Yesterday I popped into Carrefour to purchase some bits and pieces.  I’m disappointed that they didn’t have any chocolate finger biscuits, which they haven’t had for about a month (not a good sign for future imported foodstuffs if you ask me), real cheese (though of course they had the “plastic” sliced stuff), butter or hamburger buns.  In fact the bread section is pretty lacklustre and expensive, so I tend to buy my bread elsewhere.  In fact it hasn’t been a great few weeks at the supermarkets, especially annoyed at my trip to Metro last week when they were out of stock of most of the things I wanted.  Let’s hope this is just a temporary setback due to the Spring Festival.  My favourite restaurant on campus is also out of my favourite dishes at the moment.  Why can’t these places plan in advance for post-spring festival demand?

Anyway, whilst I was browsing the shelves, I did notice this boo-boo caught my eye:


If you can’t read it (sorry for the poor quality photo), it’s “Brown Sugar with Cane”.  I don’t think so…

More Baking Goodness

17 02 2011

Last night in my downtime between watching Battlestar Galactica and studying, I decided to try my hand at making shortbread biscuits.  It’s pretty simple to make, requiring only butter, sugar and flour, so it didn’t take very long to mix it altogether and make it into biscuit shapes.  About 20 minutes later they came out of the over smelling so delicious, so I immediately ate one.  Straight out of the oven is without a doubt the best time to eat them.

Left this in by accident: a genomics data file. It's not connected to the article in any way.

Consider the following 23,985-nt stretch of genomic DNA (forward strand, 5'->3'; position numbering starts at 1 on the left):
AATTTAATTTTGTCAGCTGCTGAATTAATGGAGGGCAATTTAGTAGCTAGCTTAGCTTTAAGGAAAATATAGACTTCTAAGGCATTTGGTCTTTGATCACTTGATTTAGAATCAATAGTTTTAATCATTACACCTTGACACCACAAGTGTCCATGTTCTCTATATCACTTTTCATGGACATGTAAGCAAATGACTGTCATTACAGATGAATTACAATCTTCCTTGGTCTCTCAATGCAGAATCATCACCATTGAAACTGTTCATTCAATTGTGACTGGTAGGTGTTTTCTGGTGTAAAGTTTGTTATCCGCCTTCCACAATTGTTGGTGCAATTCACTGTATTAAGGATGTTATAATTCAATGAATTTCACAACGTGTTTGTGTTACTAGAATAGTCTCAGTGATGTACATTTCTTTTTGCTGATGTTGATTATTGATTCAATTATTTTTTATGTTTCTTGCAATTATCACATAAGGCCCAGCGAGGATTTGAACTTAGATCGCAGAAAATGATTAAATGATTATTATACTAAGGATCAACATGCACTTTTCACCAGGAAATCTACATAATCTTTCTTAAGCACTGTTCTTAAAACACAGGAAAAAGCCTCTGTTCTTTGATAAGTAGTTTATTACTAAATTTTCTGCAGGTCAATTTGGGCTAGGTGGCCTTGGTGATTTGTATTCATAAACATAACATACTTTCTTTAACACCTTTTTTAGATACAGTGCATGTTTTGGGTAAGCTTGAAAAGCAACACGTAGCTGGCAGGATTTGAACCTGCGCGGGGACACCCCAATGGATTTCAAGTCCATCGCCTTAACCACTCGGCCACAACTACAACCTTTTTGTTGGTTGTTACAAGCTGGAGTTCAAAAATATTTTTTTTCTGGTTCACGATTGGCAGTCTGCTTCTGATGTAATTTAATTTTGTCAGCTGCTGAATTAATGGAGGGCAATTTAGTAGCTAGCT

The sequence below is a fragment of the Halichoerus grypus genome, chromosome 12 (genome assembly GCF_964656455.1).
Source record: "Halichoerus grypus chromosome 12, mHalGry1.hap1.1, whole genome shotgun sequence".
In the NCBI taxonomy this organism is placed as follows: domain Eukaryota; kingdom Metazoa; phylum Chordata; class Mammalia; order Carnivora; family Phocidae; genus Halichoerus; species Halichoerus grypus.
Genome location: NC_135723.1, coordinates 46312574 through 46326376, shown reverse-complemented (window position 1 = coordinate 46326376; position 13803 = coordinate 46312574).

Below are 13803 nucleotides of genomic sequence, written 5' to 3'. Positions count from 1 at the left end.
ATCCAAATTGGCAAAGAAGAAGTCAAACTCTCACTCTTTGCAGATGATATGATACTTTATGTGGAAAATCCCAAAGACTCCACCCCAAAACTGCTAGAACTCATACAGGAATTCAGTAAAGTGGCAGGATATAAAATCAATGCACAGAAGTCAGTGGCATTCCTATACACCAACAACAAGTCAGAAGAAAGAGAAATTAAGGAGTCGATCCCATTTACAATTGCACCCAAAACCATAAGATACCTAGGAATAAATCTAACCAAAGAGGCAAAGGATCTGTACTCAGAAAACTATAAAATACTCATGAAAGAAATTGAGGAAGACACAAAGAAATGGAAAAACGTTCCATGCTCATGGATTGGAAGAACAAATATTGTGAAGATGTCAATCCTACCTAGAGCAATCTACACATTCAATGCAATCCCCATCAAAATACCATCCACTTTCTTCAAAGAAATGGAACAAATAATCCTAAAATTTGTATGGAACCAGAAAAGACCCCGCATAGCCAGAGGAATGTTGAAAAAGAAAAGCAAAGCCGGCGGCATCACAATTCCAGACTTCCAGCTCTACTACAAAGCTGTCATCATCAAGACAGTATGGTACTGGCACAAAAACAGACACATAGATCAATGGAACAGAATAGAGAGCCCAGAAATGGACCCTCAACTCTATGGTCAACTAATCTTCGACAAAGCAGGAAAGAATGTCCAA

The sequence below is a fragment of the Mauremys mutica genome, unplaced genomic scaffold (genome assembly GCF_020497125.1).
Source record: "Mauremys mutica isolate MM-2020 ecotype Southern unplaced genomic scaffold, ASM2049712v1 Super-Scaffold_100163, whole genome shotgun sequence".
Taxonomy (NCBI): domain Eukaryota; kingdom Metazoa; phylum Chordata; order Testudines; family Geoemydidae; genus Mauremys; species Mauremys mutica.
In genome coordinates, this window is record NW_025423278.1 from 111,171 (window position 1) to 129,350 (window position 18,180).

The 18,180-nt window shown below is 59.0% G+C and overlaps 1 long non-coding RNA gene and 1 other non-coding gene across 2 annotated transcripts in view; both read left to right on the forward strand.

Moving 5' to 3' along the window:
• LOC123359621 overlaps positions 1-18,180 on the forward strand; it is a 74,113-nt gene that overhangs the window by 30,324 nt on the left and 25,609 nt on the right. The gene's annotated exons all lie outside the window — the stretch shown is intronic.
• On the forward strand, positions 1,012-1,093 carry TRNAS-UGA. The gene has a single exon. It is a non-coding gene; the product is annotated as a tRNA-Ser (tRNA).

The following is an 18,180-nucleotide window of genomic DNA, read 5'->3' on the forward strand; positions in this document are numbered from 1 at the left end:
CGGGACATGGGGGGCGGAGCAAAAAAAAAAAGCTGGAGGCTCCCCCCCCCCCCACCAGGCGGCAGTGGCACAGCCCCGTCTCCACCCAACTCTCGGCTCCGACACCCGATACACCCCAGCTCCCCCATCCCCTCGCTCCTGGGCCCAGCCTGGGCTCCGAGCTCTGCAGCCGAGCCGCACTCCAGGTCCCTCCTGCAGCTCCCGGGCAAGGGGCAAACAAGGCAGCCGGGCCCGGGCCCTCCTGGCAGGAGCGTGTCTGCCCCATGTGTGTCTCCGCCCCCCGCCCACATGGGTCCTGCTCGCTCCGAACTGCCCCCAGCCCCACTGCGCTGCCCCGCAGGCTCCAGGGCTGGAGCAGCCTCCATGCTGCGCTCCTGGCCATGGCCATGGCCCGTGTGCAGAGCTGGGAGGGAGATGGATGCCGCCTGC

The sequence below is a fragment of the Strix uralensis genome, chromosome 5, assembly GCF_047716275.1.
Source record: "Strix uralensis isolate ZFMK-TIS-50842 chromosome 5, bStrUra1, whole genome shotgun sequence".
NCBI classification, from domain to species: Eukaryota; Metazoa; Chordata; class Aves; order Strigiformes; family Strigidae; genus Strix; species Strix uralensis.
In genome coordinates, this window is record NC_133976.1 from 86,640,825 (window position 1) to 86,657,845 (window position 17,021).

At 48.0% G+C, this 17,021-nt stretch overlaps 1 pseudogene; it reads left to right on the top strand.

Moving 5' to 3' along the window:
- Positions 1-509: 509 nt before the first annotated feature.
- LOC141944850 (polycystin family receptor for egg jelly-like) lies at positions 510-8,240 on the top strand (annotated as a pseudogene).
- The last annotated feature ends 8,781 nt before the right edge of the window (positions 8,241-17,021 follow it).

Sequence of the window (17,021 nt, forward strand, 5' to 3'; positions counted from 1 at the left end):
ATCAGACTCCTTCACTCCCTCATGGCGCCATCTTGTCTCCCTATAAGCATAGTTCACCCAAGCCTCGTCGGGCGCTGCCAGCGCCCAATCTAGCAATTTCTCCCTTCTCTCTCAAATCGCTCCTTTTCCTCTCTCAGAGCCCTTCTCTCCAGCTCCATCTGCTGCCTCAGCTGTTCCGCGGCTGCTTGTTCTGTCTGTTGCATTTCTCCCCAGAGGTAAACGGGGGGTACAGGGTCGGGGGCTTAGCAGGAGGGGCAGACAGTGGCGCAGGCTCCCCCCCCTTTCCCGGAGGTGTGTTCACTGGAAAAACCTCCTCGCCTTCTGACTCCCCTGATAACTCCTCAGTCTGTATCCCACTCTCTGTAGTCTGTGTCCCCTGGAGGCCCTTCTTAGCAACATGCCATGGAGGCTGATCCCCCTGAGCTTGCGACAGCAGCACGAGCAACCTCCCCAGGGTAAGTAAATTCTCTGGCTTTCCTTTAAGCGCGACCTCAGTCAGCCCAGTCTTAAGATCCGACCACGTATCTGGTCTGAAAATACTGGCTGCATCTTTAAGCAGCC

Making Roses

15 02 2011

Last week I ventured out into Xiamen to buy some baking supplies.  I wanted to buy a pastry bag and icing tips to decorate the cupcakes I so love to make.  I searched on taobao, and after making an ill-advised trip to Metro to see if they sold what I was looking for, and it turned out they did but were out of stock.  They were also out of stock of most of the other things I wanted to buy.  When I got back from Metro, I remembered that you can search by location on taobao, and found some places in Xiamen that sold baking supplies.  So off I went, and eventually found one of the places that was based in an apartment block which was not so easy to find.  In fact one guard I asked at another apartment block said he couldn’t understand, despite having the address written in Chinese which the other two guards I asked had no problem understanding; I guess he just wasn’t feeling helpful.  Anyway, I managed to buy a pastry bag, 24 icing tips and a tip adapter (so you can easily switch the tips mid-icing).  I have however discovered I’m going to need a bigger tip adapter for some of the tips (they didn’t have any at the place I went to), and probably another pastry bag for the large adapter. 

I made some cakes, and since it was valentines day I decided to ice them as roses.  Here’s how they came out.


It was my first time at trying this, and I think they’re not bad.  There’s definitely room for improvement, which just means I’ll have to make more delicious cupcakes.  Oh no!


29 01 2011